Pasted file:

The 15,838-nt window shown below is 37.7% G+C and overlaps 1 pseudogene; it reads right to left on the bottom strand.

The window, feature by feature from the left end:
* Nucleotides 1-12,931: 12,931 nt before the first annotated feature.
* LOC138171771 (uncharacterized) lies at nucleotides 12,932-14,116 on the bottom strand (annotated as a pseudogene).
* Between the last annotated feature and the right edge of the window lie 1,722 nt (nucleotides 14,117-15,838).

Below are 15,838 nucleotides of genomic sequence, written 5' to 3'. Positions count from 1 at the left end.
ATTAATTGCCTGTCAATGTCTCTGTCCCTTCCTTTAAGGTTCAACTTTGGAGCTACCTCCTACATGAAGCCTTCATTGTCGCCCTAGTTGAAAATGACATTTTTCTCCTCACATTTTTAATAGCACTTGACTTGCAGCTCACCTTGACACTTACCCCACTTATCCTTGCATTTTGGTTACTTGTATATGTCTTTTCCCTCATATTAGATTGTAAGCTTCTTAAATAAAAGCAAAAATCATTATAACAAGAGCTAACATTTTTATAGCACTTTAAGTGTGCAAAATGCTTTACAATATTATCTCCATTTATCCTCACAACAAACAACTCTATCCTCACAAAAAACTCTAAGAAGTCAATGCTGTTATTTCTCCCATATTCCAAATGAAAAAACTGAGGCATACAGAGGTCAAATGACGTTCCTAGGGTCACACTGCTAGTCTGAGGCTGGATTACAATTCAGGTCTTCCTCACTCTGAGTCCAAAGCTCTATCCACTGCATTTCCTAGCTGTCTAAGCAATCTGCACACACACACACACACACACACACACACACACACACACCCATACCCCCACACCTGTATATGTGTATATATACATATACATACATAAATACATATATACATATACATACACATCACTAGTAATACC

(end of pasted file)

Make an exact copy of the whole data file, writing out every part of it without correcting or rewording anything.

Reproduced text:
The 15,838-nt window shown below is 37.7% G+C and overlaps 1 pseudogene; it reads right to left on the bottom strand.

The window, feature by feature from the left end:
* Nucleotides 1-12,931: 12,931 nt before the first annotated feature.
* LOC138171771 (uncharacterized) lies at nucleotides 12,932-14,116 on the bottom strand (annotated as a pseudogene).
* Between the last annotated feature and the right edge of the window lie 1,722 nt (nucleotides 14,117-15,838).

Below are 15,838 nucleotides of genomic sequence, written 5' to 3'. Positions count from 1 at the left end.
ATTAATTGCCTGTCAATGTCTCTGTCCCTTCCTTTAAGGTTCAACTTTGGAGCTACCTCCTACATGAAGCCTTCATTGTCGCCCTAGTTGAAAATGACATTTTTCTCCTCACATTTTTAATAGCACTTGACTTGCAGCTCACCTTGACACTTACCCCACTTATCCTTGCATTTTGGTTACTTGTATATGTCTTTTCCCTCATATTAGATTGTAAGCTTCTTAAATAAAAGCAAAAATCATTATAACAAGAGCTAACATTTTTATAGCACTTTAAGTGTGCAAAATGCTTTACAATATTATCTCCATTTATCCTCACAACAAACAACTCTATCCTCACAAAAAACTCTAAGAAGTCAATGCTGTTATTTCTCCCATATTCCAAATGAAAAAACTGAGGCATACAGAGGTCAAATGACGTTCCTAGGGTCACACTGCTAGTCTGAGGCTGGATTACAATTCAGGTCTTCCTCACTCTGAGTCCAAAGCTCTATCCACTGCATTTCCTAGCTGTCTAAGCAATCTGCACACACACACACACACACACACACACACACACACACACCCATACCCCCACACCTGTATATGTGTATATATACATATACATACATAAATACATATATACATATACATACACATCACTAGTAATACC